Bookmark   August 26, 2007 at 3:15PM
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I am just south of you in Staunton and have had rosemary over winter the last 2 winters - it is on the south side of the house where it is very dry & gets lots of sun. Good luck!

    Bookmark   September 10, 2007 at 11:24PM
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I guess what I glean from all this is that rosemary is touchy in this area. Seems right, I think it is actually a zone 8 plant.

Lemon thyme I only tried once and it was in a container. It died over the winter and didn't come back. Regular thyme--like creeping---does.

    Bookmark   September 17, 2007 at 11:36PM
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I'm up here just 20 miles west of DC and have lemon thyme..along with about 5 other kinds of thyme...and rosemary in my garden....lots of it. I plopped them all in the ground a couple of years ago and they come back every year like gangbusters. No particular problems and the mounds are bigger every year. They butt up against one another and make for a beautiful cover.

One of the reasons a lot of plants won't overwinter in pots is that the pot doesn't hold enough heat long enough and the roots freze. If you have a lot of container plants, crowd them together for the winter and they will help keep heat in....possibly enough to survive. (No guarantee though.)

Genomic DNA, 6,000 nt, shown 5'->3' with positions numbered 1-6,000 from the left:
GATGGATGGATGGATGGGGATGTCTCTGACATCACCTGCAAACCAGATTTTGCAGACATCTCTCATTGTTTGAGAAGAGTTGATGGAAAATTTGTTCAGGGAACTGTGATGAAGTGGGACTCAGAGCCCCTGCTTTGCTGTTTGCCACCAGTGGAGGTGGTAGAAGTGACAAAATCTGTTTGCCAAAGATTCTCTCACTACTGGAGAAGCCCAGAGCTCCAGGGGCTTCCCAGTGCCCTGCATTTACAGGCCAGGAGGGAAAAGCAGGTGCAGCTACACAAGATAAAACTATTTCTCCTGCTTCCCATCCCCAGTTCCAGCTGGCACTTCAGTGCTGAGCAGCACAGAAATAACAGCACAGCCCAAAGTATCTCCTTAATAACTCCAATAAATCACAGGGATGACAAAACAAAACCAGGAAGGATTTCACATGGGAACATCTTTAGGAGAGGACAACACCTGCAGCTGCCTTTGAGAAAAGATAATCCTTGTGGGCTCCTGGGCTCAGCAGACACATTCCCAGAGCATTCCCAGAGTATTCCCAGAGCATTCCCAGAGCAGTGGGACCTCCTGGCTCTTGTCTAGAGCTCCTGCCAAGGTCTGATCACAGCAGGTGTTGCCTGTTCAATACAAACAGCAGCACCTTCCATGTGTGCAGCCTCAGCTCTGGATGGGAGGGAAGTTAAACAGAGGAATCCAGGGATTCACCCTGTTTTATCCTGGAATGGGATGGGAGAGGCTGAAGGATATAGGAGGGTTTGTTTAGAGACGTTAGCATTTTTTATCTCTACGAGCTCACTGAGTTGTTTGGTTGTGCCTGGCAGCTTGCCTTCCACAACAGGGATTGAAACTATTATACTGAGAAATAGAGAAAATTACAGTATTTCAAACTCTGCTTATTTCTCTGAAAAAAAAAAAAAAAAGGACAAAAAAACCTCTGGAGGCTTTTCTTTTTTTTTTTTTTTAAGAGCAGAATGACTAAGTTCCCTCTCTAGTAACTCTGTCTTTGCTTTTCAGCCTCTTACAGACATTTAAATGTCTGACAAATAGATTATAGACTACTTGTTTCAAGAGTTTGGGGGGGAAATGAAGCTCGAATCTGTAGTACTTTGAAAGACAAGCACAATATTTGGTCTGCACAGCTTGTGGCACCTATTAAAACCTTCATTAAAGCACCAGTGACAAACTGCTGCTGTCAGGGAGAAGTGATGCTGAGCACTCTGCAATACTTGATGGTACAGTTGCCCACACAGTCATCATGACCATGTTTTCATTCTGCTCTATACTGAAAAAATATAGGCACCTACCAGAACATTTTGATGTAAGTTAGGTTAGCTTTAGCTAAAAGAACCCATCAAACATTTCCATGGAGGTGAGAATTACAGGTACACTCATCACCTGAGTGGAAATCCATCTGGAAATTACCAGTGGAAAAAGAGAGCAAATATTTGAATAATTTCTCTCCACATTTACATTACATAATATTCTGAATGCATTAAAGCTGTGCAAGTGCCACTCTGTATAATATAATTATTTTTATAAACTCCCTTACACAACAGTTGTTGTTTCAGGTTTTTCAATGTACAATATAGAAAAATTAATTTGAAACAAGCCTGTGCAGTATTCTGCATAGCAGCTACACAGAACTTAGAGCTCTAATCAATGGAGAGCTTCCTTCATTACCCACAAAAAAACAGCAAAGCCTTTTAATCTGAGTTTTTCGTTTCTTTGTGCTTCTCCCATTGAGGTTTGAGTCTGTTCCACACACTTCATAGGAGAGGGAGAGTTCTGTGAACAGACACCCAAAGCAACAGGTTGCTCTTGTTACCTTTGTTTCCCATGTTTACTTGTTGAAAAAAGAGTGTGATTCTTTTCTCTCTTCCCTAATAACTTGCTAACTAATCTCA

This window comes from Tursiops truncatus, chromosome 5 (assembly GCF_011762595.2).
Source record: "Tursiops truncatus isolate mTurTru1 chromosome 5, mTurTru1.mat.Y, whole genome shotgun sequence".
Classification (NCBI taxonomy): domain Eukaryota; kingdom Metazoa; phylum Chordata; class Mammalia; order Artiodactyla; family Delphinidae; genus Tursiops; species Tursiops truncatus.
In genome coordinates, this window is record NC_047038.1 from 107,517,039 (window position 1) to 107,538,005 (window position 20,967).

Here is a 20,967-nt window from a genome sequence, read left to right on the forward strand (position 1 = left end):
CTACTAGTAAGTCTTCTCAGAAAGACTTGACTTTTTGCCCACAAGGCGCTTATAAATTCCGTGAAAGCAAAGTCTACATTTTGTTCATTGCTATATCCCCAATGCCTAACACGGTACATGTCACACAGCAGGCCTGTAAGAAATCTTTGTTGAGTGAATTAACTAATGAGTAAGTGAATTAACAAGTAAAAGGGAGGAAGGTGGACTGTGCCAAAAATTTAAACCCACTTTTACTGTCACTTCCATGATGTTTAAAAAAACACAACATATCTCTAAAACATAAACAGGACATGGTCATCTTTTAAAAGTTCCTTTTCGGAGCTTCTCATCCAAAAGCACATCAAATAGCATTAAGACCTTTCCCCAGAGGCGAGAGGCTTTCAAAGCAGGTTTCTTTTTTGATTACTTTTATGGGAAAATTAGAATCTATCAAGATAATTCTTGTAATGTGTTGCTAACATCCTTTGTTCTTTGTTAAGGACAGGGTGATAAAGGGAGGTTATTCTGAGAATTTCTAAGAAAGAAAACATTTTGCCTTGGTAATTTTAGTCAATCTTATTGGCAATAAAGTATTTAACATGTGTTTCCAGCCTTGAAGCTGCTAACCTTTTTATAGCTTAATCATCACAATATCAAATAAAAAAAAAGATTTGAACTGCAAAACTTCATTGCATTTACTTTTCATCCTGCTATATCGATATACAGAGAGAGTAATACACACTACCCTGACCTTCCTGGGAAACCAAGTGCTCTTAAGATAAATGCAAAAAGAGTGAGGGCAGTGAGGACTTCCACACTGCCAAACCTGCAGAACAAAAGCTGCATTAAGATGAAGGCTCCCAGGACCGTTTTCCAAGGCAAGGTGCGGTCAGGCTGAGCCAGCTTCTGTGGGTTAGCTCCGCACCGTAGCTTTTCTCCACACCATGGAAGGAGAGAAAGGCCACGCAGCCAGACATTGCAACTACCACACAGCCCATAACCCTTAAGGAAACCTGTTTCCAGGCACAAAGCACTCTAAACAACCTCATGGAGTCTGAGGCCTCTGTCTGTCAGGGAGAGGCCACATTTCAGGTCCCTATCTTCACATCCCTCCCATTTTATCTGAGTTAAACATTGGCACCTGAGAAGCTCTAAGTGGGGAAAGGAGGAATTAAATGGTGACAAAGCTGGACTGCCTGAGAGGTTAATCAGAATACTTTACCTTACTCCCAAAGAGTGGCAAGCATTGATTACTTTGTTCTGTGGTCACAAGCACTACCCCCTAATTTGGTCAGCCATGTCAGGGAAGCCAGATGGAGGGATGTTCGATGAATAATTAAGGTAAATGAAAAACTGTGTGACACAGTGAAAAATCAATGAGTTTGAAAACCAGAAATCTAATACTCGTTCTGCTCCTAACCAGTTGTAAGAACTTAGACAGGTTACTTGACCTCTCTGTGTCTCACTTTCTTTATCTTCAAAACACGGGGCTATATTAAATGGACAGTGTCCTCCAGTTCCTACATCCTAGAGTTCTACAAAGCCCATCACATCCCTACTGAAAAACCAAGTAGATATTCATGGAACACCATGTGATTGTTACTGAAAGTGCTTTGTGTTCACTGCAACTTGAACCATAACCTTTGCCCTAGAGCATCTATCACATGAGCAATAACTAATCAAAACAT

Bookmark   September 18, 2007 at 8:54PM
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jweaver28(z7 VA)

One rosemary plant (common) has been going great guns in front of my Arlington house for 4 years. Once in a 4-inch pot, it now sprawls more than 4 foot high and 6 feet wide despite repeated cuttings and samples given to friends. A couple of years ago, I was surprised to see it blooming in January--now I find blooms around 9 months every year. FYI one of the rosemary plants at Green Springs garden also starts blooming midwinter, but other well-established plants in the Bishop's Garden over at the National Cathedral remain unbudded until spring. I also have a couple of smaller and newer rosemary plants in a terrace garden that are doing fine, as are my sages. Only problem I've had with rosemary is with seeds not sprouting or damping off. Caution: I did manage to kill a creeping rosemary in Philadelphia a few years ago and couldn't revive a store-bought potted Christmas-rosemary-tree a couple of years ago, so I won't guarantee winter-hardiness of the varies subspecies.

Lemon thyme seems more tender, perhaps the least hardy of the thymes. I've never had problems with my common nor creeping thymes--one common thyme survived for years on a Philadelphia roof deck until ignored by a really neglectful tenant. By contrast, I lost lemon thymes a couple of winters in a row here in Arlington. Thus, last winter I decided to split a spring-purchased plant. Turned out that part left in the ground survived the mild winter just fine, as did its 2 offspring in the coldframe next to the house, but one of the two plantlets kept indoors died--tricky to water them neither too much nor too little, or maybe just not enough sun (tho peppers and a couple of creeping geraniums overwintered successfully on the same shelf).

    Bookmark   September 25, 2007 at 4:11PM